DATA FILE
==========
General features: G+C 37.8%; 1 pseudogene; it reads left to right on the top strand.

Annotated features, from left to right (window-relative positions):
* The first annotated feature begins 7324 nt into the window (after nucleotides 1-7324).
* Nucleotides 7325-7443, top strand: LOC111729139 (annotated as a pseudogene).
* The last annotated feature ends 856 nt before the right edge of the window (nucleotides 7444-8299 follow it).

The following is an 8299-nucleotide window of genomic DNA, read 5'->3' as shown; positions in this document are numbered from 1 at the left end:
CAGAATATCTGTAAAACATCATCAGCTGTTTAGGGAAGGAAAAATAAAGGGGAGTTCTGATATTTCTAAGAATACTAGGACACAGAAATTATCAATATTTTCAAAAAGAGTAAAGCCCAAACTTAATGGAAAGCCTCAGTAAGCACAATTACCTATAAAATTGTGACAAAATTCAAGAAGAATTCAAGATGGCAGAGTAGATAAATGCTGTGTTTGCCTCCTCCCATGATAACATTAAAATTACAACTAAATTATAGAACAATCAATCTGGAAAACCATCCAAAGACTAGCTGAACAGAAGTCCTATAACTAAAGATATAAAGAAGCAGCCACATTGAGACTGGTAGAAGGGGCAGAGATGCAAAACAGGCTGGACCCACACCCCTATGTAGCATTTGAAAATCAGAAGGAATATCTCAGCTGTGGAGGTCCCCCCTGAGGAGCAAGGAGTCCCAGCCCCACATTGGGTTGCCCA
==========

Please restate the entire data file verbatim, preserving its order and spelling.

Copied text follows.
General features: G+C 37.8%; 1 pseudogene; it reads left to right on the top strand.

Annotated features, from left to right (window-relative positions):
* The first annotated feature begins 7324 nt into the window (after nucleotides 1-7324).
* Nucleotides 7325-7443, top strand: LOC111729139 (annotated as a pseudogene).
* The last annotated feature ends 856 nt before the right edge of the window (nucleotides 7444-8299 follow it).

The following is an 8299-nucleotide window of genomic DNA, read 5'->3' as shown; positions in this document are numbered from 1 at the left end:
CAGAATATCTGTAAAACATCATCAGCTGTTTAGGGAAGGAAAAATAAAGGGGAGTTCTGATATTTCTAAGAATACTAGGACACAGAAATTATCAATATTTTCAAAAAGAGTAAAGCCCAAACTTAATGGAAAGCCTCAGTAAGCACAATTACCTATAAAATTGTGACAAAATTCAAGAAGAATTCAAGATGGCAGAGTAGATAAATGCTGTGTTTGCCTCCTCCCATGATAACATTAAAATTACAACTAAATTATAGAACAATCAATCTGGAAAACCATCCAAAGACTAGCTGAACAGAAGTCCTATAACTAAAGATATAAAGAAGCAGCCACATTGAGACTGGTAGAAGGGGCAGAGATGCAAAACAGGCTGGACCCACACCCCTATGTAGCATTTGAAAATCAGAAGGAATATCTCAGCTGTGGAGGTCCCCCCTGAGGAGCAAGGAGTCCCAGCCCCACATTGGGTTGCCCA